Now, I understand the problem, kippered kiwi fruit. I do not specifically state in my phone message nor on the website that the Book Fair does not want large appliances. Obviously, I should have.
“Do you take refrigerators?” the lady asked the picker-upper.
This particular pick-up had involved over thirty-seven boxes of books, half of which were on the second floor. This particular pick-up driver, having hauled all the boxes, loaded them into his vehicle, and then heard this question, SAYS he replied, “No, but thanks for the offer, Ma’am.” I have no particular reason to disbelieve his account. I should like to think I would have made the same response.
It is impossible, of course, to list all the things we do not take. First, the list would go on and on. Second, no matter how long it went on, I would be bound to leave something out. Some angry donor would say, “Well, it doesn’t say you don’t take stuffed polar bears holding cans of candy canes. It just says ‘No Polar Bears’. How was I supposed to know?”
So let’s work on a few ground rules here, just some parameters within which you can draw your own conclusions. Although even here, we could make exceptions, just assume that in general:
If it won’t fit in the car, we don’t want it. If it had been the old dorm room sized refrigerator, we might have given it some thought, but many of our picker-uppers aren’t prepared to strap donations to the top of the vehicle. Yes, there are a few ultra-rare books that stand taller than six feet, and yes, if you have a globe from 1789 that is fifteen feet across, there’s a chance we’ll be interested. But those won’t go to the Book Fair anyhow, so let’s just make the basic suggestion that you should keep them at home until you can rent a truck.
If it must be fed or watered, we don’t want it. We have nothing against your house plants, your gerbils, or your beagle, but that is not the business we’re in. We do not want your firstborn, thirdborn, or sixteenthborn child, nor do we want your ex or that bum your granddaughter is dating. Remember, we price things and pack them away in boxes for months, so it wouldn’t…no, we STILL won’t take your ex.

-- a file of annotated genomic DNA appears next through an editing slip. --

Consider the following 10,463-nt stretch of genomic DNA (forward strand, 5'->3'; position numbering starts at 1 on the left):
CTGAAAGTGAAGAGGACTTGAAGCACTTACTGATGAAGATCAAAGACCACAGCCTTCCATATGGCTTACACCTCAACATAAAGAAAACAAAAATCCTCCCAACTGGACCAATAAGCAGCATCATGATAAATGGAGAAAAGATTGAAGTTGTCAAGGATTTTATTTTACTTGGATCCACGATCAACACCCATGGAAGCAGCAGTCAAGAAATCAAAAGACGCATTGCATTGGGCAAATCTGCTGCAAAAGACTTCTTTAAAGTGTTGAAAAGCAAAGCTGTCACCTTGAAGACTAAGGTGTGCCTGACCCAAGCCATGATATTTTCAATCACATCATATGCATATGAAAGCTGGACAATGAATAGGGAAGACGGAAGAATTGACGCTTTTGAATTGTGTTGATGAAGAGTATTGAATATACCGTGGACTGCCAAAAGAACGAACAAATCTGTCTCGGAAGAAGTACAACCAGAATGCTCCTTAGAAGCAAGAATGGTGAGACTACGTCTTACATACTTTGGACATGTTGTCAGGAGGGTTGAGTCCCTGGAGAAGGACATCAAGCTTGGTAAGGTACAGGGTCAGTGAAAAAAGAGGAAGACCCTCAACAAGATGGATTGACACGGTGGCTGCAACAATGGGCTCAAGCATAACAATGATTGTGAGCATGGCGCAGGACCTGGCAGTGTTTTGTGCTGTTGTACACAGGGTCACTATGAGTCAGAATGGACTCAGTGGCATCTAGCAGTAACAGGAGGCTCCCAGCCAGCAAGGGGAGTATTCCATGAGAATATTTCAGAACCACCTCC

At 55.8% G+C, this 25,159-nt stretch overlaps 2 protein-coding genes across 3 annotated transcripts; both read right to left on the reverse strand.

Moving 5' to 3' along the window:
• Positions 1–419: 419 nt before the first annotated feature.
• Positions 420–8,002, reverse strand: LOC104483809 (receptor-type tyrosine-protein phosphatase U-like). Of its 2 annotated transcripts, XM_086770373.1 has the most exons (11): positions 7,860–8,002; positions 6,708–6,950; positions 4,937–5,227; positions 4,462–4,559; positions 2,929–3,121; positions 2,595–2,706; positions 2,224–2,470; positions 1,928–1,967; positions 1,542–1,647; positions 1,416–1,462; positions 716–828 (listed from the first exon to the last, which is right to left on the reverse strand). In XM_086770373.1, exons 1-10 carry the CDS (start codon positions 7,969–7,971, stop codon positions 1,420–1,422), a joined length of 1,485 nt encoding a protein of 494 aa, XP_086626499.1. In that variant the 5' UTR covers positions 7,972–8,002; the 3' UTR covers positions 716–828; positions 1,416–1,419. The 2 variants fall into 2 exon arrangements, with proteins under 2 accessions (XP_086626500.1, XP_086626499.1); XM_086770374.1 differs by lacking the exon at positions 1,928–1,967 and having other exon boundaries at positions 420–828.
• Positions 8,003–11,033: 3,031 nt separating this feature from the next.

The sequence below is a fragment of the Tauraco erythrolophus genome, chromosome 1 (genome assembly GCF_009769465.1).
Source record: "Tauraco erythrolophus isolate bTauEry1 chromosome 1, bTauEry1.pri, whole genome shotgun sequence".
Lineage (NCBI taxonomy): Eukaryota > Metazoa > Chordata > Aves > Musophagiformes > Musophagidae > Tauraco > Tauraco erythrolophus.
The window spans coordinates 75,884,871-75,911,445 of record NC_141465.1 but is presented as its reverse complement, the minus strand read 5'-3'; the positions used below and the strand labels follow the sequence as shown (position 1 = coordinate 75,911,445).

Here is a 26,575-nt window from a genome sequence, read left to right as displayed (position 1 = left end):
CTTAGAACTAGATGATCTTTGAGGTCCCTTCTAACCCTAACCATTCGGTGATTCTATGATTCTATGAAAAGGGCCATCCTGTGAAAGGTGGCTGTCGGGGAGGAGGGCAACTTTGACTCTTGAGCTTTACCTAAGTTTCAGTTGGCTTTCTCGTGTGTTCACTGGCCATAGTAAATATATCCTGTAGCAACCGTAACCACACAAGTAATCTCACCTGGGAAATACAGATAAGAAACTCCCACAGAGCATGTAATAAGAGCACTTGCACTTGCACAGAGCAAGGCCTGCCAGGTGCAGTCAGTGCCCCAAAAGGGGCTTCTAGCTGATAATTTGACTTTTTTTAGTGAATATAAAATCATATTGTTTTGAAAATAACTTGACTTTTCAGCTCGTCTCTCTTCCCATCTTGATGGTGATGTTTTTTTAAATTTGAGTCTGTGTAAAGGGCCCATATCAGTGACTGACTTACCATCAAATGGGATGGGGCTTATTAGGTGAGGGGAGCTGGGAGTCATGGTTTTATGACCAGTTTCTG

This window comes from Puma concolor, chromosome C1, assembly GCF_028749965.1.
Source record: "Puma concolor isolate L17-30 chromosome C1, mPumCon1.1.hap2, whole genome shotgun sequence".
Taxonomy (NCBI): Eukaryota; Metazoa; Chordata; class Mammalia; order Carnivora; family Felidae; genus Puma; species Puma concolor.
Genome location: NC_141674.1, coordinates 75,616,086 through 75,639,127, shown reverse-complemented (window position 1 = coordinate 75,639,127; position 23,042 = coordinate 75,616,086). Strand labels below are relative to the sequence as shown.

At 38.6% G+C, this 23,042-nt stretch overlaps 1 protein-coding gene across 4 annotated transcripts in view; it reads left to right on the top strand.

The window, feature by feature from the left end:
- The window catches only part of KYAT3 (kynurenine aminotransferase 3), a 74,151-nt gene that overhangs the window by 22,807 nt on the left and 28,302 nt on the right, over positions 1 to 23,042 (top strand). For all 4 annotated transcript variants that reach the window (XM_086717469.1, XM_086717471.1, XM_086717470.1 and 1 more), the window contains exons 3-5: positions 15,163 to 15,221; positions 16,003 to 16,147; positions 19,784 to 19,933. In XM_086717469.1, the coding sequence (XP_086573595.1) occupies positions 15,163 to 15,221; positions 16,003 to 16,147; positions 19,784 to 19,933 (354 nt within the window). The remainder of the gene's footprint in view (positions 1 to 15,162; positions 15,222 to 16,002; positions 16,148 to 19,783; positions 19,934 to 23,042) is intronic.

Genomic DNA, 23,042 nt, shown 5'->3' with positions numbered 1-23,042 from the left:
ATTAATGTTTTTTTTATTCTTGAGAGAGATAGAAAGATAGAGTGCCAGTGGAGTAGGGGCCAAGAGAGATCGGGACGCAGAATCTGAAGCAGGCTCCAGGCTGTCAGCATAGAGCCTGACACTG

If it is damaged beyond use, we don’t want it. I recall a charity sale in my hometown where one of the volunteers wished she could get hold of all the people who donated buttonfly jeans with all the buttonholes torn. I don’t know whether she wanted revenge for a useless donation or just wanted to hear the story of the jeans. But some of what she said—which I doubt they’ll let me print here—goes for those of you who donate videocassettes with part of the case broken off, volumes of Bolivian poetry so water-damaged that they won’t open, and booklights without bulbs.
If it is illegal to sell, keep it. I’m not thinking so much of those preview videos Warner Brothers sent when you were running the neighborhood video store, but of things like brass knuckles or those stripped books you got for a nickel at the corner store. (These are the ones where the store ripped off the covers to send to the distributor to prove they’d destroyed those books that didn’t sell.) If I can’t sell it, what use is it to me? (Yeah, I suppose I could use the brass knuckles. If unconscious donors start turning up under banana boxes in the bushes by the Newberry, we haven’t had this little talk.)
These are enough guidelines for now, but it can’t be a complete list. I also don’t want your buttonfly jeans—with or without tears—or your reading glasses or your bedroom slippers. We’ll consider your bookends, paperweights, and inkwells, though, and I’d like to send a personal note to the person who donated the deck of naughty playing cards: you can send more of those any time. I’ll swap you a refrigerator.